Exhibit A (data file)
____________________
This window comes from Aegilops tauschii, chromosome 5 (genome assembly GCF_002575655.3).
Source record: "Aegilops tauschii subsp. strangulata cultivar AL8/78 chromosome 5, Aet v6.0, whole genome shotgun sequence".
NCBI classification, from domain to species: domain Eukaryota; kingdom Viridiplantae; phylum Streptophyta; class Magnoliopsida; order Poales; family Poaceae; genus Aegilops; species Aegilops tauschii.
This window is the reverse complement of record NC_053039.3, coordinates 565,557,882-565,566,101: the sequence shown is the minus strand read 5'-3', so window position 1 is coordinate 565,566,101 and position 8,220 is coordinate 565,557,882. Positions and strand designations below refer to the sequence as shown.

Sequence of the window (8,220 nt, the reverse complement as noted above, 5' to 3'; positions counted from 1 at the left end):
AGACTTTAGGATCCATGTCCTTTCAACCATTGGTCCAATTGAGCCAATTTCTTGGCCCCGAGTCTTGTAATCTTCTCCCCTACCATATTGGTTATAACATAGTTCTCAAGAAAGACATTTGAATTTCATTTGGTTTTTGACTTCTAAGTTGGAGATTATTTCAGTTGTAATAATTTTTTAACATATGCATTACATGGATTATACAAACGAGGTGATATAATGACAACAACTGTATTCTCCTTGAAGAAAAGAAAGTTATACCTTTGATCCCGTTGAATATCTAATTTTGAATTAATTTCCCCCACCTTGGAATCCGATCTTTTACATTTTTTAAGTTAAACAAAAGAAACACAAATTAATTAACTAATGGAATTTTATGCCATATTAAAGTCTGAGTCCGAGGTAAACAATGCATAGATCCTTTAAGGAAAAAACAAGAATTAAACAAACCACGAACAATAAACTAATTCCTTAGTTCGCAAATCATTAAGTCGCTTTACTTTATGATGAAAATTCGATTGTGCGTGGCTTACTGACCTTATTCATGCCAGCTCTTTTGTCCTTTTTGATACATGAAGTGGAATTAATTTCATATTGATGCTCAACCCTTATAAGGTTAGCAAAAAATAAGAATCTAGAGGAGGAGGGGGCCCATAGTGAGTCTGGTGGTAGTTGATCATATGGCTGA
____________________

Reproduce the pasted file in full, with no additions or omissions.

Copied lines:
This window comes from Aegilops tauschii, chromosome 5 (genome assembly GCF_002575655.3).
Source record: "Aegilops tauschii subsp. strangulata cultivar AL8/78 chromosome 5, Aet v6.0, whole genome shotgun sequence".
NCBI classification, from domain to species: domain Eukaryota; kingdom Viridiplantae; phylum Streptophyta; class Magnoliopsida; order Poales; family Poaceae; genus Aegilops; species Aegilops tauschii.
This window is the reverse complement of record NC_053039.3, coordinates 565,557,882-565,566,101: the sequence shown is the minus strand read 5'-3', so window position 1 is coordinate 565,566,101 and position 8,220 is coordinate 565,557,882. Positions and strand designations below refer to the sequence as shown.

Sequence of the window (8,220 nt, the reverse complement as noted above, 5' to 3'; positions counted from 1 at the left end):
AGACTTTAGGATCCATGTCCTTTCAACCATTGGTCCAATTGAGCCAATTTCTTGGCCCCGAGTCTTGTAATCTTCTCCCCTACCATATTGGTTATAACATAGTTCTCAAGAAAGACATTTGAATTTCATTTGGTTTTTGACTTCTAAGTTGGAGATTATTTCAGTTGTAATAATTTTTTAACATATGCATTACATGGATTATACAAACGAGGTGATATAATGACAACAACTGTATTCTCCTTGAAGAAAAGAAAGTTATACCTTTGATCCCGTTGAATATCTAATTTTGAATTAATTTCCCCCACCTTGGAATCCGATCTTTTACATTTTTTAAGTTAAACAAAAGAAACACAAATTAATTAACTAATGGAATTTTATGCCATATTAAAGTCTGAGTCCGAGGTAAACAATGCATAGATCCTTTAAGGAAAAAACAAGAATTAAACAAACCACGAACAATAAACTAATTCCTTAGTTCGCAAATCATTAAGTCGCTTTACTTTATGATGAAAATTCGATTGTGCGTGGCTTACTGACCTTATTCATGCCAGCTCTTTTGTCCTTTTTGATACATGAAGTGGAATTAATTTCATATTGATGCTCAACCCTTATAAGGTTAGCAAAAAATAAGAATCTAGAGGAGGAGGGGGCCCATAGTGAGTCTGGTGGTAGTTGATCATATGGCTGA